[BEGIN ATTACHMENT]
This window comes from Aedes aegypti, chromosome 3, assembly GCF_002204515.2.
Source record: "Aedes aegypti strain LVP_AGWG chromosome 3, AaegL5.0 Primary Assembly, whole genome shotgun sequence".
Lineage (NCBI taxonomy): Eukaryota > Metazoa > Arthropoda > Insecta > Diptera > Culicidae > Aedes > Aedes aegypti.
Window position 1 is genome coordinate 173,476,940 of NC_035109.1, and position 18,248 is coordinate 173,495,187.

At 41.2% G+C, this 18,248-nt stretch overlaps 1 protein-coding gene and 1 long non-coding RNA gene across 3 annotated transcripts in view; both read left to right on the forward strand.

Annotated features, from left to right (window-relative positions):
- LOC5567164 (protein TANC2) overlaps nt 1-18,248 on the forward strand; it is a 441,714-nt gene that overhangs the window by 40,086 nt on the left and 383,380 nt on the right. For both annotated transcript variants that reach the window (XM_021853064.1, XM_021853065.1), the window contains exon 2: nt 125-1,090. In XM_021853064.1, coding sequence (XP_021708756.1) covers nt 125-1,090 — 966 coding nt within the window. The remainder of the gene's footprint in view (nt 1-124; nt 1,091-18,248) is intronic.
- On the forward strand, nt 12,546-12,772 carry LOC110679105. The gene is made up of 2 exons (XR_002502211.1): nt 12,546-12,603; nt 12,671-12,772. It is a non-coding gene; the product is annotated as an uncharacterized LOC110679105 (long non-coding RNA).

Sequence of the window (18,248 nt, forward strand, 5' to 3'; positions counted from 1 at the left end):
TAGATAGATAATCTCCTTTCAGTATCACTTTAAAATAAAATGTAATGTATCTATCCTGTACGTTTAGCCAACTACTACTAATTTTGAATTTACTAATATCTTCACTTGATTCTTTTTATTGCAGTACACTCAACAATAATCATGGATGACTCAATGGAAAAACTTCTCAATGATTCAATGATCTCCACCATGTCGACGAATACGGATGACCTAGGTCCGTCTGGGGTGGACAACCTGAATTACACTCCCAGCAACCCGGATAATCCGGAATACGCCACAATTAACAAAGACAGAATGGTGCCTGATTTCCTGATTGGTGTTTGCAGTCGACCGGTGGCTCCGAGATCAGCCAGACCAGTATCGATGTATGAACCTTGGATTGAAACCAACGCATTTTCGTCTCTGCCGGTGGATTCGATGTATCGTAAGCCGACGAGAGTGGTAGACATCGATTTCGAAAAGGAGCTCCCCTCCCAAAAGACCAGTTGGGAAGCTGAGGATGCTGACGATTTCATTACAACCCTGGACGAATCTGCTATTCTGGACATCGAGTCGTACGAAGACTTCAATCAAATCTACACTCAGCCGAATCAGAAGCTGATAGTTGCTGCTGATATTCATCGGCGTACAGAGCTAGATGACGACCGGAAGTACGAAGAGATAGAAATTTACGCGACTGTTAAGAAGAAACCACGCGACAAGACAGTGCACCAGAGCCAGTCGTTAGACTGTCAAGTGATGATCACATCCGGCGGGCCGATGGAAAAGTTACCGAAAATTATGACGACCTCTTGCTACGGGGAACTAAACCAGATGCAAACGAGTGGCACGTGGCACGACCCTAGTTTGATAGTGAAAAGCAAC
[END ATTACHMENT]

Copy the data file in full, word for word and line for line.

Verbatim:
This window comes from Aedes aegypti, chromosome 3, assembly GCF_002204515.2.
Source record: "Aedes aegypti strain LVP_AGWG chromosome 3, AaegL5.0 Primary Assembly, whole genome shotgun sequence".
Lineage (NCBI taxonomy): Eukaryota > Metazoa > Arthropoda > Insecta > Diptera > Culicidae > Aedes > Aedes aegypti.
Window position 1 is genome coordinate 173,476,940 of NC_035109.1, and position 18,248 is coordinate 173,495,187.

At 41.2% G+C, this 18,248-nt stretch overlaps 1 protein-coding gene and 1 long non-coding RNA gene across 3 annotated transcripts in view; both read left to right on the forward strand.

Annotated features, from left to right (window-relative positions):
- LOC5567164 (protein TANC2) overlaps nt 1-18,248 on the forward strand; it is a 441,714-nt gene that overhangs the window by 40,086 nt on the left and 383,380 nt on the right. For both annotated transcript variants that reach the window (XM_021853064.1, XM_021853065.1), the window contains exon 2: nt 125-1,090. In XM_021853064.1, coding sequence (XP_021708756.1) covers nt 125-1,090 — 966 coding nt within the window. The remainder of the gene's footprint in view (nt 1-124; nt 1,091-18,248) is intronic.
- On the forward strand, nt 12,546-12,772 carry LOC110679105. The gene is made up of 2 exons (XR_002502211.1): nt 12,546-12,603; nt 12,671-12,772. It is a non-coding gene; the product is annotated as an uncharacterized LOC110679105 (long non-coding RNA).

Sequence of the window (18,248 nt, forward strand, 5' to 3'; positions counted from 1 at the left end):
TAGATAGATAATCTCCTTTCAGTATCACTTTAAAATAAAATGTAATGTATCTATCCTGTACGTTTAGCCAACTACTACTAATTTTGAATTTACTAATATCTTCACTTGATTCTTTTTATTGCAGTACACTCAACAATAATCATGGATGACTCAATGGAAAAACTTCTCAATGATTCAATGATCTCCACCATGTCGACGAATACGGATGACCTAGGTCCGTCTGGGGTGGACAACCTGAATTACACTCCCAGCAACCCGGATAATCCGGAATACGCCACAATTAACAAAGACAGAATGGTGCCTGATTTCCTGATTGGTGTTTGCAGTCGACCGGTGGCTCCGAGATCAGCCAGACCAGTATCGATGTATGAACCTTGGATTGAAACCAACGCATTTTCGTCTCTGCCGGTGGATTCGATGTATCGTAAGCCGACGAGAGTGGTAGACATCGATTTCGAAAAGGAGCTCCCCTCCCAAAAGACCAGTTGGGAAGCTGAGGATGCTGACGATTTCATTACAACCCTGGACGAATCTGCTATTCTGGACATCGAGTCGTACGAAGACTTCAATCAAATCTACACTCAGCCGAATCAGAAGCTGATAGTTGCTGCTGATATTCATCGGCGTACAGAGCTAGATGACGACCGGAAGTACGAAGAGATAGAAATTTACGCGACTGTTAAGAAGAAACCACGCGACAAGACAGTGCACCAGAGCCAGTCGTTAGACTGTCAAGTGATGATCACATCCGGCGGGCCGATGGAAAAGTTACCGAAAATTATGACGACCTCTTGCTACGGGGAACTAAACCAGATGCAAACGAGTGGCACGTGGCACGACCCTAGTTTGATAGTGAAAAGCAAC